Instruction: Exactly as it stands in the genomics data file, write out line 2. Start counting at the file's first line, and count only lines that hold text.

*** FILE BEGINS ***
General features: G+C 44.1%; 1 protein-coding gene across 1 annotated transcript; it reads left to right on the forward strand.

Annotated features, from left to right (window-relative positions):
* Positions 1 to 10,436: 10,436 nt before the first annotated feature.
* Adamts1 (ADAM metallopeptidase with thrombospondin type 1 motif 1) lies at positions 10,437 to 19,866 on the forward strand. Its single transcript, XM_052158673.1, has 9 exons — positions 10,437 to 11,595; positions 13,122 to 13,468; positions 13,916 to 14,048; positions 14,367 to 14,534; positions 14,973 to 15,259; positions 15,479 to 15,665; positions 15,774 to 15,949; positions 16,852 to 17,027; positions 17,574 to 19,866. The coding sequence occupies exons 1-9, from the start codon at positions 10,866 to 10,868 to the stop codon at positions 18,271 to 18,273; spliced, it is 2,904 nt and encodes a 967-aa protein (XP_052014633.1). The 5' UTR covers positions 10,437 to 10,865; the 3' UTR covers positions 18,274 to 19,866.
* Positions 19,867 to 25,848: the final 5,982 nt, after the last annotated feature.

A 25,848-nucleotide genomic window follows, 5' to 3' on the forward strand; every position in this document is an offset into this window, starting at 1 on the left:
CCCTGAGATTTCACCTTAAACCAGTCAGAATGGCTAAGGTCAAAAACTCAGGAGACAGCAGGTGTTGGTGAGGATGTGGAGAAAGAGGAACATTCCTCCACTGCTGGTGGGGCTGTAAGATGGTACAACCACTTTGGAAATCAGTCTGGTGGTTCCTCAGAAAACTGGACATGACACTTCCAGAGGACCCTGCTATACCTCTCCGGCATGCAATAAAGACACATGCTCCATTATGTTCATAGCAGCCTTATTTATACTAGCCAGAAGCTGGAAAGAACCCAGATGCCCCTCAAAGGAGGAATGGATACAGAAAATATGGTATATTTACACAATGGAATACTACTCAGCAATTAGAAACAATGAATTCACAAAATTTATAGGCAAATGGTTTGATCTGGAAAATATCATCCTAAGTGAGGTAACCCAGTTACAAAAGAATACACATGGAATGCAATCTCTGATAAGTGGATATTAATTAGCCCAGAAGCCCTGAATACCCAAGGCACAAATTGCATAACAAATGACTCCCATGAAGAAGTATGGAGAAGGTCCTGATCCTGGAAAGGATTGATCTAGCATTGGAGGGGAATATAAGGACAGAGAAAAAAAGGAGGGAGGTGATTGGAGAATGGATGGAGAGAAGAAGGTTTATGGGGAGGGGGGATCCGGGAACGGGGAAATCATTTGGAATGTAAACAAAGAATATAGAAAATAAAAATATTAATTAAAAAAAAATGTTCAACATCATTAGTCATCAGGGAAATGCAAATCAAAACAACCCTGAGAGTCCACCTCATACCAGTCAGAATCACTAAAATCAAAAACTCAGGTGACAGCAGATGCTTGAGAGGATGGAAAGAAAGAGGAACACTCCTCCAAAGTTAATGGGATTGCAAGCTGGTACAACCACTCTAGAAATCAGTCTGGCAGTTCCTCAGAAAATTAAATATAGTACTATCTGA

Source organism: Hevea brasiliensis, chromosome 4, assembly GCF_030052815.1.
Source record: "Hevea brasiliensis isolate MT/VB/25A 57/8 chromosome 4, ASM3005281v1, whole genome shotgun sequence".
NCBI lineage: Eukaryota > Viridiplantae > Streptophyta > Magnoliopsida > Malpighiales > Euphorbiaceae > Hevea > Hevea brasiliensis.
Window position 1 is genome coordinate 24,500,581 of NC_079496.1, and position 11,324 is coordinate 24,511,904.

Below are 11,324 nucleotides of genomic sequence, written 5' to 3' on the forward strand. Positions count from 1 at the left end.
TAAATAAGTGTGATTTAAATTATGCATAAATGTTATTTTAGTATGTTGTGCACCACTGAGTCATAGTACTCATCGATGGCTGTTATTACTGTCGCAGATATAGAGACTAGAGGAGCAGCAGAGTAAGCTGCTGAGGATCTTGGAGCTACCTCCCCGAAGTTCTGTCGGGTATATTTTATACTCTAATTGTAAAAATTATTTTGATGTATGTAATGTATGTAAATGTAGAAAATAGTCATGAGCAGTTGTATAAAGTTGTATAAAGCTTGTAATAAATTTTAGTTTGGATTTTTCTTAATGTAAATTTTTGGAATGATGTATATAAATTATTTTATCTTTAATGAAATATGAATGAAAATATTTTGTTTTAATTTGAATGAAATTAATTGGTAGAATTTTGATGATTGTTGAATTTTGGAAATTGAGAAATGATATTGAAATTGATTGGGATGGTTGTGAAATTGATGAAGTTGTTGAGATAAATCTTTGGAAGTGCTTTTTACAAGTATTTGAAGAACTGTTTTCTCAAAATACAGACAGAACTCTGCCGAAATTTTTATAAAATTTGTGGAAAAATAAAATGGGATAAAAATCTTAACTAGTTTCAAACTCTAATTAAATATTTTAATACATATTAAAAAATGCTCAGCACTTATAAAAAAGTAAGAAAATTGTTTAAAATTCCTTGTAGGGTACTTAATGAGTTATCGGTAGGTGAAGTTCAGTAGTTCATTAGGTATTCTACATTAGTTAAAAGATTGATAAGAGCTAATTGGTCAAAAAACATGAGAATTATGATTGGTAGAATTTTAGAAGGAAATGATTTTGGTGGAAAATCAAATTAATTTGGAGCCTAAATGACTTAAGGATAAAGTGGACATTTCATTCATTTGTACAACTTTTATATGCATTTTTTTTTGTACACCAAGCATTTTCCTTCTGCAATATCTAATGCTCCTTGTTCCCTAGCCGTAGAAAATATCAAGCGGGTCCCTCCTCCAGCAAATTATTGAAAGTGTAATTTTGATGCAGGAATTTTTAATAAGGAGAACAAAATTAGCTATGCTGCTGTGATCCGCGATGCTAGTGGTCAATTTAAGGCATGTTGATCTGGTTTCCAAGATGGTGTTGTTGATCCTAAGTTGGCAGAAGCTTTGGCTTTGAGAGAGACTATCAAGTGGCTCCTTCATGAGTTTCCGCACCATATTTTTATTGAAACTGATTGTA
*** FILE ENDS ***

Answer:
Annotated features, from left to right (window-relative positions):